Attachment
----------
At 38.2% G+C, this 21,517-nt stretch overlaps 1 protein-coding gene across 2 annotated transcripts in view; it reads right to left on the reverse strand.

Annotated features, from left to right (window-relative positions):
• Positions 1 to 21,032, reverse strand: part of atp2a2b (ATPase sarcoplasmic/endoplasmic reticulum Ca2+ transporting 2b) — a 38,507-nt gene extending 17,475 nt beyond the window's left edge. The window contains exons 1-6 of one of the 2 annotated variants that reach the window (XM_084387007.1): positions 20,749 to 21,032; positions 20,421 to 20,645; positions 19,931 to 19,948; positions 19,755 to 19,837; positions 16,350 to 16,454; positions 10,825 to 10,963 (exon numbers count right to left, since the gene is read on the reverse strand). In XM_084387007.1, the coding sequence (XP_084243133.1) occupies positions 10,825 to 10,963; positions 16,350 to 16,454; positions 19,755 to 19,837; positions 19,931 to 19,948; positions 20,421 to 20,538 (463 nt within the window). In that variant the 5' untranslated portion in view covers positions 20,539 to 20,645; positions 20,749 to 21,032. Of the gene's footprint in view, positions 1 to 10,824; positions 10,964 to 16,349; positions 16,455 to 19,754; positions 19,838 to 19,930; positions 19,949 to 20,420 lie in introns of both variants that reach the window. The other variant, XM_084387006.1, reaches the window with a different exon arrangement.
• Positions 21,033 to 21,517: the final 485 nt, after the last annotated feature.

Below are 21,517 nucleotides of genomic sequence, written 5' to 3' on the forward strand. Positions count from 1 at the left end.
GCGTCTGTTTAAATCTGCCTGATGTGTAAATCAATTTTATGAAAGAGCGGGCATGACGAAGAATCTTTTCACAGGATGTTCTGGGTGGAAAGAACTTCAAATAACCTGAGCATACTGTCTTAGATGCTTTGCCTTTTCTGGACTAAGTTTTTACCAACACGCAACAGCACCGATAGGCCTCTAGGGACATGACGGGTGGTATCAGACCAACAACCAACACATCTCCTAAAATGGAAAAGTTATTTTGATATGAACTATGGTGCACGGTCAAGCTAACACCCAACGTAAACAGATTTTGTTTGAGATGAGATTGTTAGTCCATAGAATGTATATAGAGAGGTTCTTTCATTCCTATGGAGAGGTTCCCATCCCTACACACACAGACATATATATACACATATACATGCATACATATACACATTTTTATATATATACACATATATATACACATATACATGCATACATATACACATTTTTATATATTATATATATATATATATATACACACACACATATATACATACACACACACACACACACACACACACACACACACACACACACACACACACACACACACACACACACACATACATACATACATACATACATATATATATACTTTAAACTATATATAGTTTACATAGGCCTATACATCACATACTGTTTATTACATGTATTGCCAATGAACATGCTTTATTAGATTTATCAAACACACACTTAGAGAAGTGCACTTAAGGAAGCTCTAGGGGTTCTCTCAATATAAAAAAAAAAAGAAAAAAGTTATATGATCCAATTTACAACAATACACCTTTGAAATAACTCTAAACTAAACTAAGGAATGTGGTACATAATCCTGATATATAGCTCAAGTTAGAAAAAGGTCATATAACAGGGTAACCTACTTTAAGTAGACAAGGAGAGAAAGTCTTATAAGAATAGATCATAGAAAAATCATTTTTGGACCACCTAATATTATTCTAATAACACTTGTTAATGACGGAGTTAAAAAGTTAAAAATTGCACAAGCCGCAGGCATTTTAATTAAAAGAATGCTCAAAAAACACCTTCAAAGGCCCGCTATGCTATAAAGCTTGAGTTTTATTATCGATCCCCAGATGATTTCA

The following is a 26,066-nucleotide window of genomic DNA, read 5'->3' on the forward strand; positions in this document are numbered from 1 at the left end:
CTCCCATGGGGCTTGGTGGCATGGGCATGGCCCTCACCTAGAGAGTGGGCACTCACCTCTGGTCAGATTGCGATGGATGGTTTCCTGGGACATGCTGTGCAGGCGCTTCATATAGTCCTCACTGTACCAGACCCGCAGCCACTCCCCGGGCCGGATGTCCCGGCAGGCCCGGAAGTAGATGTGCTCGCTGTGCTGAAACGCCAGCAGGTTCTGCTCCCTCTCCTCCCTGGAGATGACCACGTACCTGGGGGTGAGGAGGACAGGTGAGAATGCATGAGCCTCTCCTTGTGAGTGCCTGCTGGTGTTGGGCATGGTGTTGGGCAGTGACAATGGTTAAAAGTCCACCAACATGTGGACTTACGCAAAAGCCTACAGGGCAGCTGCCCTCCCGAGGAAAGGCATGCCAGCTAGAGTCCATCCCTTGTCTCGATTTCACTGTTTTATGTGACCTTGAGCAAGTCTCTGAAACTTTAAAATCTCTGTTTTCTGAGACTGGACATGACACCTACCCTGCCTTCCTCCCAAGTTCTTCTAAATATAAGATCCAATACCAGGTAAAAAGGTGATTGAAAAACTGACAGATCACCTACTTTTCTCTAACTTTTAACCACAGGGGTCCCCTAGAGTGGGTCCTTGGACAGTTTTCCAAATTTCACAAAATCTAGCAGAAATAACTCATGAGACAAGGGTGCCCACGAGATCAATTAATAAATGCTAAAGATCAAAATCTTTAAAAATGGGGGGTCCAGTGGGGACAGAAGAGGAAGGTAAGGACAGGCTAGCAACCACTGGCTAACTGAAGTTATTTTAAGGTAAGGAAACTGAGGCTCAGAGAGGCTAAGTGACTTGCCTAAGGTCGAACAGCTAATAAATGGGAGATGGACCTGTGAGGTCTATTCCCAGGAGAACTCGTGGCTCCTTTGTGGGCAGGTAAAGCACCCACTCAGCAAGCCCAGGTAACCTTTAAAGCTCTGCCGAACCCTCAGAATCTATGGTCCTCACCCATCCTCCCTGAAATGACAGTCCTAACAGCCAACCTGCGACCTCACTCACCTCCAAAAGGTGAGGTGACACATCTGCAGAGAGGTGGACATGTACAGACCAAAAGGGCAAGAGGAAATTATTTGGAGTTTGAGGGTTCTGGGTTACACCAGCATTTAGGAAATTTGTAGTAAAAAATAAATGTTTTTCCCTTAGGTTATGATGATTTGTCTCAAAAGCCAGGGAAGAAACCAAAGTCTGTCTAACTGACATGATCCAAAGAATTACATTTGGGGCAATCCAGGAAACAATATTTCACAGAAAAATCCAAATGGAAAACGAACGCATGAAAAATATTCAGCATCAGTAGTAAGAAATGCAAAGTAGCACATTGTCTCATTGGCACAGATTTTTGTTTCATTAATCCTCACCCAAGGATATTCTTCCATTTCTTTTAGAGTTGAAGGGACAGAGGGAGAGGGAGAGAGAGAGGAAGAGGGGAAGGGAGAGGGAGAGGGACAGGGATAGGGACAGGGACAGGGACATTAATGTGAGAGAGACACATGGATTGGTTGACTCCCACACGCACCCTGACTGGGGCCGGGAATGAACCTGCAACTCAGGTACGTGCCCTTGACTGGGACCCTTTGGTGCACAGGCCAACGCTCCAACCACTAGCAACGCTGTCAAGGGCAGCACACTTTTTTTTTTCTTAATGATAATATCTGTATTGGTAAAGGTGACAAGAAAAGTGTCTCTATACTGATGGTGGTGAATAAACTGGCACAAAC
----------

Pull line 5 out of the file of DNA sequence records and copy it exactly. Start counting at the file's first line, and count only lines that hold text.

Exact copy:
Below are 21,517 nucleotides of genomic sequence, written 5' to 3' on the forward strand. Positions count from 1 at the left end.